Buzzard is a testament to loneliness
Marty is lonely, he’s broke, he’s ugly, he’s mean. He’s the type of guy that you hope you never become. He’s lost in the midwest in an endless purgatory of bland offices, convenience stores and messy basements.
You can either be disgusted or intrigued when he pours Cool Ranch Doritos on a Tostino’s pizza, then drowns the whole plate in ranch. He eats like an American.
Marty’s life is in a constant state of ruin where rock bottom has no meaning. You can hit rock bottom over and over again and still survive, no matter how hard your cranium smacks the pavement. If you know how to lie, you know how to survive.
At his most pathetic, we see him lying through his teeth in an attempt to keep his mom off his back. “I’m happy now. Everybody likes me.”
Marty is first seen smashing a busted Nintendo Power Glove against a wooden crate. He’s yelling, and it’s immediately obvious that he’s unhinged.
Later on, he remodels the glove so it resembles Freddy Kreuger’s famous handwear. He wants to be gone, and the easiest way to achieve that goal is to become terrifying. He confronts nothingness and nothingness confronts him.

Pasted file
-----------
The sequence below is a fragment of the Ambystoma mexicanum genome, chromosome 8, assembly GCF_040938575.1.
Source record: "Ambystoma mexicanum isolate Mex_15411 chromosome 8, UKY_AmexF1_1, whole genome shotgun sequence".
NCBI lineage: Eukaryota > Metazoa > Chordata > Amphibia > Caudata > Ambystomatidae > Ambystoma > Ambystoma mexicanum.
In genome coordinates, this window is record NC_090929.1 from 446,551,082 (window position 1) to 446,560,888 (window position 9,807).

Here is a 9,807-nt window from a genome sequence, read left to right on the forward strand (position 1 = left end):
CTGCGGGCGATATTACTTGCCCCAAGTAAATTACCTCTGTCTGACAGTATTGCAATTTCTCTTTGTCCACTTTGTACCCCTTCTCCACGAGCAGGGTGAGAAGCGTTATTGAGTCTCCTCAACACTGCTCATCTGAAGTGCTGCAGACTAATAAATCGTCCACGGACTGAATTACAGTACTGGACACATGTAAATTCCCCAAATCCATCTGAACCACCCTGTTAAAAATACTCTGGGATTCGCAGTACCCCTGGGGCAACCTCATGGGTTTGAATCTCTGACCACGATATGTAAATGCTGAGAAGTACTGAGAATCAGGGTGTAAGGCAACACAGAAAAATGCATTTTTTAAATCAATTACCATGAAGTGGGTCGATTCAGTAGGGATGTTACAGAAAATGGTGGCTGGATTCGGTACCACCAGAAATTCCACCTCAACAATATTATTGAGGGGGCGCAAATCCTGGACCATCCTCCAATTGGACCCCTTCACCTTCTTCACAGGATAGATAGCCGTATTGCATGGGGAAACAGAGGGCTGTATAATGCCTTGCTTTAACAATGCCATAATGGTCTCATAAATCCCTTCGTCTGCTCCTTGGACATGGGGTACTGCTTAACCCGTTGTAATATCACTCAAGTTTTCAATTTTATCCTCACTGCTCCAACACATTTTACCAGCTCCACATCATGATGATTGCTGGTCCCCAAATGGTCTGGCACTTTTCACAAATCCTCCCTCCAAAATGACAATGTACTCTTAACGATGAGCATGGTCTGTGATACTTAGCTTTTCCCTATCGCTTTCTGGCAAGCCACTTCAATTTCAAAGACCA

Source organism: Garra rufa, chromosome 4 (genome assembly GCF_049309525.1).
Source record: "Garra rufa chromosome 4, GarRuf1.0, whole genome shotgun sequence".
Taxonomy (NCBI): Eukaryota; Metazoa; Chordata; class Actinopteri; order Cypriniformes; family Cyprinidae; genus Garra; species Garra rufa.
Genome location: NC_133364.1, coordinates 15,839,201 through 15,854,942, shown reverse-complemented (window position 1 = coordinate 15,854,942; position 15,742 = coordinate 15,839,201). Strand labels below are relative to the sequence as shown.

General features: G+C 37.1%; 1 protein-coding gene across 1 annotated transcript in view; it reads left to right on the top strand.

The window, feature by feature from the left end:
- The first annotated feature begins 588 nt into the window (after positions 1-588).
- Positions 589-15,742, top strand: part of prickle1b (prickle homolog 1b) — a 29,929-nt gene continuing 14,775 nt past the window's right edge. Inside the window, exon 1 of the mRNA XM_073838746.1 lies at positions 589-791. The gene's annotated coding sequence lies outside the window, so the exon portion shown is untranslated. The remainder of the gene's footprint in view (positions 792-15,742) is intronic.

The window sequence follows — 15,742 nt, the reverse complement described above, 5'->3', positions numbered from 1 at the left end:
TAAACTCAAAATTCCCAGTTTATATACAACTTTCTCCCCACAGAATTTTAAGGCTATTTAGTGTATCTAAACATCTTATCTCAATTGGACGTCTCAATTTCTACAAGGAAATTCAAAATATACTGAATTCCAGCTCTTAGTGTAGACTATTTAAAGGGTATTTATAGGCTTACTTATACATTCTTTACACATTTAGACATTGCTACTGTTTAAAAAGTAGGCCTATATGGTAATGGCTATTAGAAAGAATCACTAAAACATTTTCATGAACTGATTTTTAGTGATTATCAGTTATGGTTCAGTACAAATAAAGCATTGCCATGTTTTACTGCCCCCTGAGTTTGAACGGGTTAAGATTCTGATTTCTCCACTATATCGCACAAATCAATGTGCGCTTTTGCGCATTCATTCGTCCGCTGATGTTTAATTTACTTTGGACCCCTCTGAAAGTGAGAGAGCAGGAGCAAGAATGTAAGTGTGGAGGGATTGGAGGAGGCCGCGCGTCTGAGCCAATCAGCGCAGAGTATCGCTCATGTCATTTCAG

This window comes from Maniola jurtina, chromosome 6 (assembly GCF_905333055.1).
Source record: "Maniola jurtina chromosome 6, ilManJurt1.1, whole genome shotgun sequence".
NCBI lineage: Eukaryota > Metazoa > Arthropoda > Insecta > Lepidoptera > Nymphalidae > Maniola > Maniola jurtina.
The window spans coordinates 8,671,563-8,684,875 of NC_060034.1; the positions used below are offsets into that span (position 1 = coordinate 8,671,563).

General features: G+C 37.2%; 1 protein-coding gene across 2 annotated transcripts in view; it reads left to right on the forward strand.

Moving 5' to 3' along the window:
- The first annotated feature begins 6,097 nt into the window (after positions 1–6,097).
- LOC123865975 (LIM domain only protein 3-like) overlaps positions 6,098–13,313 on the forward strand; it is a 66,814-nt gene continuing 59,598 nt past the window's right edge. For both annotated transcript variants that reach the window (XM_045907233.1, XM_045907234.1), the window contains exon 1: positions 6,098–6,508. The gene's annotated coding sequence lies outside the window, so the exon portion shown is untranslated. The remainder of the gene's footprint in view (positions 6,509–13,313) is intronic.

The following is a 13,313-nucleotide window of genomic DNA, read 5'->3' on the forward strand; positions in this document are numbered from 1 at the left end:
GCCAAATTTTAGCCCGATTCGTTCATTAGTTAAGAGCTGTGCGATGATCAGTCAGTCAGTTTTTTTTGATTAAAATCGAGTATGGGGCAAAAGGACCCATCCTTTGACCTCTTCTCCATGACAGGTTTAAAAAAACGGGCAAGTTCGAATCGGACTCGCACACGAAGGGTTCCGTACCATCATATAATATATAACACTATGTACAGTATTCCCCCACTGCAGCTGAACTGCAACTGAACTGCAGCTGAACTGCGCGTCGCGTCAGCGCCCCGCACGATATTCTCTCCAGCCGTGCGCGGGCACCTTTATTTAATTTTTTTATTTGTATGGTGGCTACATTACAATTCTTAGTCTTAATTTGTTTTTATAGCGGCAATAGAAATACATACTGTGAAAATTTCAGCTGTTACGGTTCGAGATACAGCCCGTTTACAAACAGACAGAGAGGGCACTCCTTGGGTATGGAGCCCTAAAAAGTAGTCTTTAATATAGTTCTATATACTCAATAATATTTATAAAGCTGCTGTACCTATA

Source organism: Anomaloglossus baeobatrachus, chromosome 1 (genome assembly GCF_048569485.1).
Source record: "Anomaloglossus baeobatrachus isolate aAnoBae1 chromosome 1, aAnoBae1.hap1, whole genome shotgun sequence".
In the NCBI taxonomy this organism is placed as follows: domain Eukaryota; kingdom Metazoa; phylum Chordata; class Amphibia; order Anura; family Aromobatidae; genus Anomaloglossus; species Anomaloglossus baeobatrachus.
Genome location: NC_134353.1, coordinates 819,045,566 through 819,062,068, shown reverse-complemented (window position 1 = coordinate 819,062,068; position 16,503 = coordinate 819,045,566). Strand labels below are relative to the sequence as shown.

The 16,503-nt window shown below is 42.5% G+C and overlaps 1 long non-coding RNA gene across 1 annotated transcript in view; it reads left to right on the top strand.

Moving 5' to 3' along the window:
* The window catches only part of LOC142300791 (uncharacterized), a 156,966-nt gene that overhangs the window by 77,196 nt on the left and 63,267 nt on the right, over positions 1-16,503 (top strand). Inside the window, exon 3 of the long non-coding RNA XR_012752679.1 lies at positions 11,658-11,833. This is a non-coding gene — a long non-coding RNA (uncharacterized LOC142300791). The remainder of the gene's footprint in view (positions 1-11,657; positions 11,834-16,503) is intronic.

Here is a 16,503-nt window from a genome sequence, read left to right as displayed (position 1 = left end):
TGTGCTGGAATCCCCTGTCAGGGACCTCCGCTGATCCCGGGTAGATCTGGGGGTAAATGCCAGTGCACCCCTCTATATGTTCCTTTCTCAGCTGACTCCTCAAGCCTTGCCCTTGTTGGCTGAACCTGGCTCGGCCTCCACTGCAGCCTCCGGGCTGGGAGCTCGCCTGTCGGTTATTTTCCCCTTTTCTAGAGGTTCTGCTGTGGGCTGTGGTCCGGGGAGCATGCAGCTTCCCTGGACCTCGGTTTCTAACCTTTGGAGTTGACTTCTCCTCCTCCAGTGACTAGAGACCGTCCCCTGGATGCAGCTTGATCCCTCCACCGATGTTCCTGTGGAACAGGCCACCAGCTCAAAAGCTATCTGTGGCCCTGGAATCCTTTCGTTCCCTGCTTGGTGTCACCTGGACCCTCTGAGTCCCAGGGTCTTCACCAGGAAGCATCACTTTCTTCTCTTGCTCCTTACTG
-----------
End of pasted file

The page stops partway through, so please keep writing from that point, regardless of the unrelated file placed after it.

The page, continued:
As the movie goes on, he falls deeper into paranoia and psychosis. His schemes and scams become increasingly bold and reckless. His only dalliance with joy comes in the form of a plate of room service spaghetti bought with stolen money.
He cashes other people’s checks, returns office supplies he bought with company money, eats his only friend’s last two Hot Pockets and eventually turns violent.
When he comes to the end of the line, all he can think to do is run. He sprints down the streets of Detroit, wearing his Power Glove and blasting heavy metal.
In the end, nothing is real. He watches himself run away on a TV set up in a window display. The store is going out of business.
He doesn’t know what he’s done, and he probably never will. He only knows how to forget, and his only salvation is that maybe everyone else will forget him too.